The movie has a few plot problems. How, for example, is it possible for zombies to remain underwater for thirty years yet their uniforms are still intact? Too, the Rose character figures out how to stop the zombies yet no one else seems interested. The only thing mentioned is a vague reference to the SS soldiers despising the light. If I knew how to survive in a situation like this, I would tell everyone around me how to do it. Still, these problems don't hamper the overall effect of the movie. The Blue Underground DVD contains a short interview with actor Luke Halpin, a commentary track, a trailer, television and radio advertisements, and a detailed gallery. The transfer quality, although in widescreen, isn't very good. Colors are hazy and washed out with significant grain marring the picture. It's surprising to see a Blue Underground transfer of less than stellar quality. Horror fans should pick up "Shock Waves" in a hurry. It's a nice addition to your zombies run amuck collection.

4-0 out of 5 stars Good plot for a B-movie
During the war with Nazi Germany several Allied units reported coming across SS units that were virtual killing machines and would fight only with their barehands. It would seem that Nazi scientists experimented on the bodies of German soldiers killed in action. The individuals of course were the absolute worst sort (sadists, murderers, war criminals, etc.) and that is saying alot seeing it is Nazi Germany! These individuals were given a unit entitled Toten Korps ala the Death Corps. This experiment had some success but these quasi zombie like SS soldiers were uncontrolable and were pulled off the battlefields for further study. As the war was drawing to a conclusion the last remaining squad of Toten Korps was put to sea to await further orders which never come. The commander (Peter Cushing) scuttles the ship. The ship and her 'cargo' are condemened to the ocean floor....for now anyway!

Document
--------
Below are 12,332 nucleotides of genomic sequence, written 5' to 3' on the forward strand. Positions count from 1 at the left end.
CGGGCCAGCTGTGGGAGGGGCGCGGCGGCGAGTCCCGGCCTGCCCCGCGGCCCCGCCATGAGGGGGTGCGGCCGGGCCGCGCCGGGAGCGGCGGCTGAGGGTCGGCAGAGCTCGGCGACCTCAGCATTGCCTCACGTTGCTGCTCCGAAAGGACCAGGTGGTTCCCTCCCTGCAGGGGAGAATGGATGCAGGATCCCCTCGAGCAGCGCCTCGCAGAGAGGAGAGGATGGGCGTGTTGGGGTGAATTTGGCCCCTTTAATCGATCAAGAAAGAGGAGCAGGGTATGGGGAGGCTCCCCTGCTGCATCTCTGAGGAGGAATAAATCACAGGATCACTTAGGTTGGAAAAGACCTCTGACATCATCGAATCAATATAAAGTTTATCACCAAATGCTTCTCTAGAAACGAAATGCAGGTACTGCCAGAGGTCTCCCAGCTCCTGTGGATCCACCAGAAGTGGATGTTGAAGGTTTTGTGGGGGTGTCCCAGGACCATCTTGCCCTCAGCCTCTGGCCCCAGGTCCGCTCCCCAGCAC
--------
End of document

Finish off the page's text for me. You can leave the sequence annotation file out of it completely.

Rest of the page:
The movie starts off many year later with a boat load of tourists and crew who happen to ram the old wreck stirring up its 'cargo.' The crew and passengers take refuge on a nearby deserted island populated only by the former SS Commander Peter Cushing who is in hiding. Naturally the SS zombie soldiers lay siege to the island and begin picking off the crew and tourists.

That is Shockwaves in a nutshell. The plot is great and it is what makes this movie. The acting is good for a B movie and it does create an erie atmosphere. I would recomend it because it is unique. This is not a run of the mill zombie flik with buckets of gore and pathetic special effects. This is , again, a well done B-movie! Thumbs up on this one! ... Read more